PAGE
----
By Dr. Robert R Seyda


CHAPTER FOUR (Lesson LI) 03/30/22

4:7 Dear friends, let us practice loving each other, for love comes from God, and those who are loving and kind show that they are God’s children and are getting to know Him better.

John Painter (1935) sees that the obligation to love is grounded in “as I have loved you.”[1] The Greek adverb kathōs (“as”) has a double sense. First, it means “in the same manner,” “just as,” and “to the same degree.” Secondly, kathōs can also be the relevant element for our discussion here based on the love command in Jesus’ words, “because I have loved you.” That is both the moral ground of the obligation and the affective source to move the person so loved to love others. The foundation and affective basis point to God in verses seven to twelve. So, the ground, here in verse eight, for loving one another is “because[NIV] God is Love.” That is, God is the ultimate source of love.

This means, says Painter, that the person who loves draws from the divine source of love – being born of God. Human love is not the cause but the manifestation of being birthed by God. From the human side, believing that Jesus the Anointed One is come in the flesh is the foundation belief that puts the believer in a relationship with the divine source of love. Those who love that relationship reveal the divine origin of the life of the one who loves. Divine origin is understood in the metaphor “to be born of God.” Simply to love is the evidence, and God defines love from whom this love comes. Because the divine love here describes itself, it does not need any other qualification except to love “one another.”[2]

Muncia Walls (1937) notes that the Apostle John locates the origin of the love he is talking about here as being “of God” It is not in human nature to manifest this agápe-love. Humans cannot learn this love through any school of higher learning. This love only comes from God. If God does not give this love to us, and, if this love is not manifested through our life by the Spirit of God, then we do not possess this love.[3] This is because, for some Christians, there are three loves at work in their lives. There is Philautia: self-love; Storge: familial love; and Agápe: God’s love. The first two are from nature; the last is purely divine. The problem is that the two natural passions get in the way of agápe-love. So, even if a person shows love for God by loving their family and other believers, they still find it impossible to get over the resentment they are harboring over some treatment they received from certain individuals. So, the question is, “If you can’t show God’s love to someone, do any of your other acts of love count as loving God?”[4]

Michael Eaton (1942-2017) points out that the Apostle John again urges love, building on what he has just said. First and foremost, “the God of the Bible is the only source of love.” After all, since God is the Love we need, where else could we find it except in God?[5] Then secondly, John writes that “love requires the new birth.” No one can genuinely exhibit this kind of love except being “born again.” Now, John continues: Thirdly, “love is essential to fellowship with God.” Love not only shows to others that the person is born of God, but it also means that the Christian’s knowledge of God is currently being enjoyed. John distinguishes the two. His readers are born of God. Yet, he writes to restore fellowship with the Father and the Son. The two are not unavoidably intertwined; otherwise, there would be no need for this epistle. Love arises from and demonstrates two things: new birth and its development, and fellowship with God.[6]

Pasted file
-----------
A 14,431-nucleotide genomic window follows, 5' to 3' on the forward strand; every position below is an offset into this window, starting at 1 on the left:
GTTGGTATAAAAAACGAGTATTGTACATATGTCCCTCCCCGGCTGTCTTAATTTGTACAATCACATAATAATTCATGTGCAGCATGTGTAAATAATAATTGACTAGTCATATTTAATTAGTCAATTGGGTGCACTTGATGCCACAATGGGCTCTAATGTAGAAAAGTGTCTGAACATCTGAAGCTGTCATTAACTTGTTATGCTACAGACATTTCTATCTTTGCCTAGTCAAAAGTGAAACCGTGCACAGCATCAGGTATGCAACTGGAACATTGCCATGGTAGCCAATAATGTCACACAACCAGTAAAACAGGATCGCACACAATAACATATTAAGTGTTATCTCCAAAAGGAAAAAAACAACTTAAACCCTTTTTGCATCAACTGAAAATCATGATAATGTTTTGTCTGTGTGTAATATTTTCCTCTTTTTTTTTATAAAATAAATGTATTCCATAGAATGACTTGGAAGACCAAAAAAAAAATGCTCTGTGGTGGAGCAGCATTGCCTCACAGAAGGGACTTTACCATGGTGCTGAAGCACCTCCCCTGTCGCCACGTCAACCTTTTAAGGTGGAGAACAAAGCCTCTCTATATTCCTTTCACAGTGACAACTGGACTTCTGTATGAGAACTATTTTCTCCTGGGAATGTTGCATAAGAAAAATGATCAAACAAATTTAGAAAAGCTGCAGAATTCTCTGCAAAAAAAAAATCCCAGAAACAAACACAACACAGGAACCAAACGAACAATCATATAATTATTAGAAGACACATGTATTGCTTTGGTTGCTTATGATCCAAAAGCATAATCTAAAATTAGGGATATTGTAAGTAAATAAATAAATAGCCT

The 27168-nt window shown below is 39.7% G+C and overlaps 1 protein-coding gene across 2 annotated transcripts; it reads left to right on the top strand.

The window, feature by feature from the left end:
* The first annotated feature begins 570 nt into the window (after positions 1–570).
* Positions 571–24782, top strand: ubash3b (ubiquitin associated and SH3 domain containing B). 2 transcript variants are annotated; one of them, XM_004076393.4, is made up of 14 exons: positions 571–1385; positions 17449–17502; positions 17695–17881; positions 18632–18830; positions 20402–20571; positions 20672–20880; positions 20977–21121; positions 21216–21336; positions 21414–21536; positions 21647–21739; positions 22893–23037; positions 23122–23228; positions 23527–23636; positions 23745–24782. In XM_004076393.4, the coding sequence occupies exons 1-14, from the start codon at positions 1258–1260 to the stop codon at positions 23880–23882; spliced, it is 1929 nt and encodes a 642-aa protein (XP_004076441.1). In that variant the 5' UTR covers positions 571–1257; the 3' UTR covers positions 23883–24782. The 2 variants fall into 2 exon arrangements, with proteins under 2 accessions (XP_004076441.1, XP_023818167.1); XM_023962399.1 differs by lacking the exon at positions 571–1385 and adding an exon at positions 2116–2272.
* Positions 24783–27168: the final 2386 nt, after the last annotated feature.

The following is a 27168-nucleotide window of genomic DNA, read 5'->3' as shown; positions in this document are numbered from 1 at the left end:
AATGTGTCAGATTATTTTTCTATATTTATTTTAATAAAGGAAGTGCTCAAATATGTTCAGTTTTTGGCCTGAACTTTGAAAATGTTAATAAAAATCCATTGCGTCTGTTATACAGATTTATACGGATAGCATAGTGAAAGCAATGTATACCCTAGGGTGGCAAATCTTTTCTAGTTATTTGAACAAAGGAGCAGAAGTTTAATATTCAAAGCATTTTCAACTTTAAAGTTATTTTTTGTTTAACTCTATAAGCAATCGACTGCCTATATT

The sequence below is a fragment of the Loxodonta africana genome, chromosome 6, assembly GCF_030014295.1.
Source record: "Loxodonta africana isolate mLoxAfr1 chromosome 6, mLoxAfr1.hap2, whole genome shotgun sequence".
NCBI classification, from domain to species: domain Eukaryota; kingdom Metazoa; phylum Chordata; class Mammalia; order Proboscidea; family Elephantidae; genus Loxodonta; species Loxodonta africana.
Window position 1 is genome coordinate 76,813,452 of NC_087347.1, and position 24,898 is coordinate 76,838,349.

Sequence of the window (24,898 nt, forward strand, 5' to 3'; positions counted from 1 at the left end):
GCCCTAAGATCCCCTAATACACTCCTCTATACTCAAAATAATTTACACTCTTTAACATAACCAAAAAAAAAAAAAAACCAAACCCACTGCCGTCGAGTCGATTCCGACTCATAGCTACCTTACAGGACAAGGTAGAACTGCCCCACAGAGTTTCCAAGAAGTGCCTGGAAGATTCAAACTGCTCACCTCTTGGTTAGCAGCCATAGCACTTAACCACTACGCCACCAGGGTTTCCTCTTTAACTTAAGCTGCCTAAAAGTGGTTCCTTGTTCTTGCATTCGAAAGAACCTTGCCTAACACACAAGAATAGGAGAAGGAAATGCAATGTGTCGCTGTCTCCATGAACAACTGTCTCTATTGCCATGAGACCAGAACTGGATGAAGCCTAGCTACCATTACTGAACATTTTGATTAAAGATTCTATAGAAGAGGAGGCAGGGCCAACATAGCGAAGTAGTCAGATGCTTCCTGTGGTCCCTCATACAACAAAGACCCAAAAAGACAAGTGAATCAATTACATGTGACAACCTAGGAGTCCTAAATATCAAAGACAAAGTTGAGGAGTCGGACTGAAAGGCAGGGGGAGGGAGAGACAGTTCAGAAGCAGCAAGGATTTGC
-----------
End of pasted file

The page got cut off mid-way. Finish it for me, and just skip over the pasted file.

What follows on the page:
William Loader (1944) says that this command to love one another is not a directive to live in isolation but flows from a relationship. We would love one another because the source of love is God. It is more than an exhortation to follow God’s example of love. The Apostle John immediately expresses this connection by saying that everyone who loves is a child of God and knows God. Again, this is more than a matter of identification. We are not still dealing with the need for criteria about who is not a child of God. Rather, John is assuming the connection between our love and God’s agápe-love is within a dynamic system, where agápe-love produces our love.[7] There, too, John expressed it by identifying the believer as a child of God and arguing that this relationship enables the Christian to love. To do so means that the person loving knows God personally.[8]

Robert W. Yarbrough (1948) states that the Apostle John now points to the effect of God’s love. It gives rise to love in those to whom God grants spiritual rebirth. To love as John counsels is to be confirmed in the faith he is explaining. It means that “love alone … is not a sign of being born of God” when we take the broader context of John’s letter into account. Further, love is a means of “knowing God.” John has just advised how his readers can “recognize the Spirit of God” in Christological doctrine in verse two. But now, in verse seven, he implies that doctrine is not the entire issue. An agápe-love reality comes into play for spiritual discernment to occur. A key component in effective discernment is Love. And so, John has urged his readers to love. He links that love directly to God. But John realizes that to persuade often requires more than mere assertion. John can imagine that there will be those who do not heed his counsel. So, he prepares to clarify things for them.[9]